Commodore Andrew Foote, meanwhile, had his fleet of ironclads and mortar rafts moored on the upstream side of the island, from whence he continued to lob shells at the Confederate stronghold. Foote was reluctant to try to run his ships by the heavily gunned Confederate position in order to provide Foote with the protection he needed. Finally, Captain Walke volunteered to try to run the gauntlet at night in his ship the Carondelet, which he did on April 4th; a second iron clad followed two night later and Pope had his protection to ferry his troops to the opposite shore. Almost immediately, the Confederates on Island 10 surrendered, leading to the capture of thousands of soldiers and much ordnance and ammunition. This gave the Union control of the Mississippi as far south as Memphis. This Federal victory also made John Pope a new hero in the North.
"Bombardment of Island 'Number Ten' in the Mississippi River." New York: Currier & Ives, 1862. 8 x 12 1/2. Lithograph. Original hand color. A few repaired tears in wide margins. C:598.
A dramatic and colorful image of Foote's fleet of ironclads and mortar rafts bombarding Island No. 10 from upstream. This patriotic print would have stirred the hearts of those in the north, graphically demonstrating the superior firepower of their navy. $600
J. Hamilton. "The 'Carondelet' Running the Gauntlet at Island No. 10." From Samuel M. Schmucker's The History of the Civil War in the United States. Philadelphia: Jones Bros. & Co. and Chicago: Zeigler, McCurdy & Co, 1865. Mezzotint by Samuel Sartain. On sheet 6 1/2 x 9 3/4.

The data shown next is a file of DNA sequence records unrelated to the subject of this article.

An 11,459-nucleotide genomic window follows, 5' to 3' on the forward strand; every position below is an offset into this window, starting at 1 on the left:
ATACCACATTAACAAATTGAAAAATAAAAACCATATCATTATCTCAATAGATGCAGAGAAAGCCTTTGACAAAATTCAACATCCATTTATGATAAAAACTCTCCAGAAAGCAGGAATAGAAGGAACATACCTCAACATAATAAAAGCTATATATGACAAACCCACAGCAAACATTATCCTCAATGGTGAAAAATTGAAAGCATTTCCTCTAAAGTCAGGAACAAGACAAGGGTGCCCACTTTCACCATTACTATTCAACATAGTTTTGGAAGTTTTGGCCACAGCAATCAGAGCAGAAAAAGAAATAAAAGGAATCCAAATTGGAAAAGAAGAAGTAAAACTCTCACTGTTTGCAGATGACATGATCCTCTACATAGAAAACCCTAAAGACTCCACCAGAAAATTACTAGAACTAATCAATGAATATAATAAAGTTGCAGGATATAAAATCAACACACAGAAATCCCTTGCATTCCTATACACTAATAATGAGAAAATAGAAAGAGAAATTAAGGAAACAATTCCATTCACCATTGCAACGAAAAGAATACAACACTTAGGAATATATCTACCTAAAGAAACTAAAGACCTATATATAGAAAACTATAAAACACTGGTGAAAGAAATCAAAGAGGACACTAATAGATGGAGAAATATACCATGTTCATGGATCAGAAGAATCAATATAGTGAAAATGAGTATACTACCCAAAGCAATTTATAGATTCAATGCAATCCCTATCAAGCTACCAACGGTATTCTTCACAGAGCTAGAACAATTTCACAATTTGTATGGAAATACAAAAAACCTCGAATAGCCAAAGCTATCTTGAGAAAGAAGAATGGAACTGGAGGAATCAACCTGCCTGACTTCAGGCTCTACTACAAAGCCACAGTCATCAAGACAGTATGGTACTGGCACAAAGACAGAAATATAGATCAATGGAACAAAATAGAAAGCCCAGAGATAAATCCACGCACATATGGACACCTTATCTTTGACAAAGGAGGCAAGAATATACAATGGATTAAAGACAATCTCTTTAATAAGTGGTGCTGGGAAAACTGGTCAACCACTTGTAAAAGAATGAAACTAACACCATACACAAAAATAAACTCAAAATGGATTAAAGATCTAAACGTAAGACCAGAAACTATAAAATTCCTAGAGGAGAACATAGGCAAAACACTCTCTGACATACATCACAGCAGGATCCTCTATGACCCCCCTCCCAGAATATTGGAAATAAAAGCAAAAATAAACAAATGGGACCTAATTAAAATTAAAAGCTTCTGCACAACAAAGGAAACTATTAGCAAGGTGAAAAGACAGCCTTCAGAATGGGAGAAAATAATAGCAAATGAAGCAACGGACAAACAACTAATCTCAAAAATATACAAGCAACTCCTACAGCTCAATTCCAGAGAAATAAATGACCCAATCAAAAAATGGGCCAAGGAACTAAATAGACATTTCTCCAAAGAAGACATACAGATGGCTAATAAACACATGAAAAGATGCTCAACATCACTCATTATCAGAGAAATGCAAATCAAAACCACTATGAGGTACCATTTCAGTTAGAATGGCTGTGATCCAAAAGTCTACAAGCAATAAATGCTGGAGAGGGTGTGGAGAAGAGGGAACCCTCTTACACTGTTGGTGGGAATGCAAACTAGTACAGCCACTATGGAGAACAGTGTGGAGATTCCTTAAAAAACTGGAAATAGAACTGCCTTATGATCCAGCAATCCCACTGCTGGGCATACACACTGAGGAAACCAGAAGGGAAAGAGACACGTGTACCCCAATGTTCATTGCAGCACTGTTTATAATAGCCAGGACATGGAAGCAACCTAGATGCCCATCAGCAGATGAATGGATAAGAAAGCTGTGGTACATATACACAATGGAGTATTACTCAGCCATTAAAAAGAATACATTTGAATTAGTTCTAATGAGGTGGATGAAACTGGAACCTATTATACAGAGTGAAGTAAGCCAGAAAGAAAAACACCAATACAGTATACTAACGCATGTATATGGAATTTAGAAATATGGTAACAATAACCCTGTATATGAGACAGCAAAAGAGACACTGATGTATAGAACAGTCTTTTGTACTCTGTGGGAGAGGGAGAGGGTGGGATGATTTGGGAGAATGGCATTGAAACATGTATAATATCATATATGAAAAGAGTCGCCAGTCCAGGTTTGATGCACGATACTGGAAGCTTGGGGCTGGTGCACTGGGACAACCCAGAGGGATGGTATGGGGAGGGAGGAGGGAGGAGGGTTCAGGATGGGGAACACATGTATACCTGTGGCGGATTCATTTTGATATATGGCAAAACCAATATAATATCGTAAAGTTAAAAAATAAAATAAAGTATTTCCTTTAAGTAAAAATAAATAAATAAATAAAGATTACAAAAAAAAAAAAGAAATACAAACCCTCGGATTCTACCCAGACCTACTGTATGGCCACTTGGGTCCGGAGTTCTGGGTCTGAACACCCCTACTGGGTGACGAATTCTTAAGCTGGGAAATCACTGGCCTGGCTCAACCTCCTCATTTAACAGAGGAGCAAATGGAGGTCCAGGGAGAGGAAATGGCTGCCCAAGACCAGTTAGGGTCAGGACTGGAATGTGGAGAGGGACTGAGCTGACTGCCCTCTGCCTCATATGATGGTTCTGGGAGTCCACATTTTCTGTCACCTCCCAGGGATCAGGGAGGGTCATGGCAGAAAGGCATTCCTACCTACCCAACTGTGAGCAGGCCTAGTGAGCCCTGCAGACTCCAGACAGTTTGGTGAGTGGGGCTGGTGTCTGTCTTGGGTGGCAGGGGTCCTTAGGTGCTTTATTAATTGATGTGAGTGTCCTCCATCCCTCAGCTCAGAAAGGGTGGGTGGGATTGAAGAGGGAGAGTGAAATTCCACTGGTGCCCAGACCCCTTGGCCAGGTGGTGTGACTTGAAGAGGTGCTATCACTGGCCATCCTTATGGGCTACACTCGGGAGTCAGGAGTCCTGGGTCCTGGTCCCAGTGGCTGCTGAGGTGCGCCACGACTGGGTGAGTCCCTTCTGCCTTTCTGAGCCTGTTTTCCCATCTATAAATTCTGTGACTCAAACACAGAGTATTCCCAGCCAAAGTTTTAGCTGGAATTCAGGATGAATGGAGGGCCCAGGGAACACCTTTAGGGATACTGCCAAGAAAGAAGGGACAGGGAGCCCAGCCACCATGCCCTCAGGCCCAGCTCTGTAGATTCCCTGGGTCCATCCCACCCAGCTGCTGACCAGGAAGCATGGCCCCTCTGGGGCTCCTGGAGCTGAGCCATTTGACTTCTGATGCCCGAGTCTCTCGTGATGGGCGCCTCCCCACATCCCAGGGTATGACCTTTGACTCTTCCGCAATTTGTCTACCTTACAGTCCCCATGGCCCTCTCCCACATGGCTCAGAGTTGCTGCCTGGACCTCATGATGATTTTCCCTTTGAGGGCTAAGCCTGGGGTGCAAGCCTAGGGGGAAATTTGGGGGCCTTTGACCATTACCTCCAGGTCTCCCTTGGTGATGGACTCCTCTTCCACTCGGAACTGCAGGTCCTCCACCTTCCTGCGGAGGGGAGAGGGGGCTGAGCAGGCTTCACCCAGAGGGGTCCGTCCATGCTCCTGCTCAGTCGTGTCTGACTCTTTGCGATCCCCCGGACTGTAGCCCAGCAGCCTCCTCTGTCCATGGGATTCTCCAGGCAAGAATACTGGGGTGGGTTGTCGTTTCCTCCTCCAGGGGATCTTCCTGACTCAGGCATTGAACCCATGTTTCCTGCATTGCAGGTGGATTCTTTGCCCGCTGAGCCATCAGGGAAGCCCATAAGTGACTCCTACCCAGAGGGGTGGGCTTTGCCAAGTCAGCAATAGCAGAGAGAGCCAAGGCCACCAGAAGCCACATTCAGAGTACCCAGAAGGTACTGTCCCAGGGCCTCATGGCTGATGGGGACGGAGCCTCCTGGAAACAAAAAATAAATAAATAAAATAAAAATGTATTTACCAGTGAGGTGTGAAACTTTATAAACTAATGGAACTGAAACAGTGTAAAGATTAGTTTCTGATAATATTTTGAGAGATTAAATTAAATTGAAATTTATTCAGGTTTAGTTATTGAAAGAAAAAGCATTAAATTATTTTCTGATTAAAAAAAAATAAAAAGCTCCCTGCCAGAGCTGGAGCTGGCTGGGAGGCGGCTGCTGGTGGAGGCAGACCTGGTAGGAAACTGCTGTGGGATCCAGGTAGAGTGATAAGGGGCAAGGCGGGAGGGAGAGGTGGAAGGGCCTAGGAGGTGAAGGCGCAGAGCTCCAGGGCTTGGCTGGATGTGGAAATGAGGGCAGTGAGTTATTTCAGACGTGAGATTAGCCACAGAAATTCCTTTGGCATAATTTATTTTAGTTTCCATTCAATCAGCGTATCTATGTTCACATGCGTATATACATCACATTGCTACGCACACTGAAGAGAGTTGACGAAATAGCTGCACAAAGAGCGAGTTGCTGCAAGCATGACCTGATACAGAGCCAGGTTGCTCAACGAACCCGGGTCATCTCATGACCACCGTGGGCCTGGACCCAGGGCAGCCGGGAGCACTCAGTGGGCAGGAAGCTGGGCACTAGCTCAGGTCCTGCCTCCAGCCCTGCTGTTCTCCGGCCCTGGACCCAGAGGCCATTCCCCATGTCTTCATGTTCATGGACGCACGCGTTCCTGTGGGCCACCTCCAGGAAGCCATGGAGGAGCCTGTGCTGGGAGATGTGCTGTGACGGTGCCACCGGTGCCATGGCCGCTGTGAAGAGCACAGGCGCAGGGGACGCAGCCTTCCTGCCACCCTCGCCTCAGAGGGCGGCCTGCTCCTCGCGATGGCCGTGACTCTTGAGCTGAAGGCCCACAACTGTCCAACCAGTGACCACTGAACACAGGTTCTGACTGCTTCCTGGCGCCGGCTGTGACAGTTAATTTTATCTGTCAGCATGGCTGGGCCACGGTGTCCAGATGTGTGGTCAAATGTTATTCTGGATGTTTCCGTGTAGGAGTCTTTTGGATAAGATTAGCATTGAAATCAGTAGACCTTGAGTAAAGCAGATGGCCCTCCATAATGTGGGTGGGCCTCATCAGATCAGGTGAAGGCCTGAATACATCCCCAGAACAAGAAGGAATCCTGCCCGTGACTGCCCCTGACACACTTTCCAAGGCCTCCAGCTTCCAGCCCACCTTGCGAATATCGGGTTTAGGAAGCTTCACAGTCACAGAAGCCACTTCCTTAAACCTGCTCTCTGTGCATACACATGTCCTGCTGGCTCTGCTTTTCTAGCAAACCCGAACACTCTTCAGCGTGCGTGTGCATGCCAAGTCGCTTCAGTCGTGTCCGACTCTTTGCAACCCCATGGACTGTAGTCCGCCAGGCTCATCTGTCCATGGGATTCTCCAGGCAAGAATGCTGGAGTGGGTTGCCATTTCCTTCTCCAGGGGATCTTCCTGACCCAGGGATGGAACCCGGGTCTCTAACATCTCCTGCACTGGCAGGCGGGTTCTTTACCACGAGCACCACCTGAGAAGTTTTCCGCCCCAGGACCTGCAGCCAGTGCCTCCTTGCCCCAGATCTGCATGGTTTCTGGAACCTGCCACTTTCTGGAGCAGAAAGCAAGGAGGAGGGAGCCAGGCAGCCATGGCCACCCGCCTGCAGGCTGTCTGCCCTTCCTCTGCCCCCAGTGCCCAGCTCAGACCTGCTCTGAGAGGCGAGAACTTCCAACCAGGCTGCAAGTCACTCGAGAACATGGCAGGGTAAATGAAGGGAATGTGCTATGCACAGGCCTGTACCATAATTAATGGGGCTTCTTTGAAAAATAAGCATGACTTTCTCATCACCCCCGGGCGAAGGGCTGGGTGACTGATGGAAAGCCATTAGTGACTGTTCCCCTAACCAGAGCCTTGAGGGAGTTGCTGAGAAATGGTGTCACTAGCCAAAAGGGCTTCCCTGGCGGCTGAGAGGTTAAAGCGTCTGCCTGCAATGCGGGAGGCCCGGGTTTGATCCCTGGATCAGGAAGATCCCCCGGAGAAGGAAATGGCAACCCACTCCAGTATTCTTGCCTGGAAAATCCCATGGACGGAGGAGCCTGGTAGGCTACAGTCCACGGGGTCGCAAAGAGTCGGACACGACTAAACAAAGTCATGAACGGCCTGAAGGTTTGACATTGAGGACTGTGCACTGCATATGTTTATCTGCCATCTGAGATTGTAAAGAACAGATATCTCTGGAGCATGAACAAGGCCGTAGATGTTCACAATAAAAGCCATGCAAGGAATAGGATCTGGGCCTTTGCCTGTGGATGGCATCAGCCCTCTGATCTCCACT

An unusual and dramatic image of the Carondelet steaming past the Confederate position on Island No. 10 in the middle of the night, during a thunderstorm. $125
C. Parsons. "Bombardment of Island No. 10. Gun and Mortar Boats on the Mississippi. Engaging the Forts & Batteries on the Island & Mainland." From The Great Rebellion. Connecticut: Hurlburt, Williams, & Co., 1862. 4 1/4 x 7 3/8. Steel engraving.
A view of Foote's bombardment of Island No. 10, clearly showing the ironclads and mortar rafts. The image is very similar to a Currier & Ives print of the same scene (cf. above), so it is likely either Parsons copied from the lithograph or vice versa. $75
Richard Stephenson has written, "This is the most detailed atlas yet published on the Civil War. It consists of reproductions of maps compiled by both Union and Confederate soldiers." [Stephenson, Civil War Maps, p 99.] The maps show many of the events of the Civil War with great detail, including topography, troop placements and movements, and other information of interest. These are the best near contemporary maps available of many of these battles, sieges, and other events of this conflict. $75
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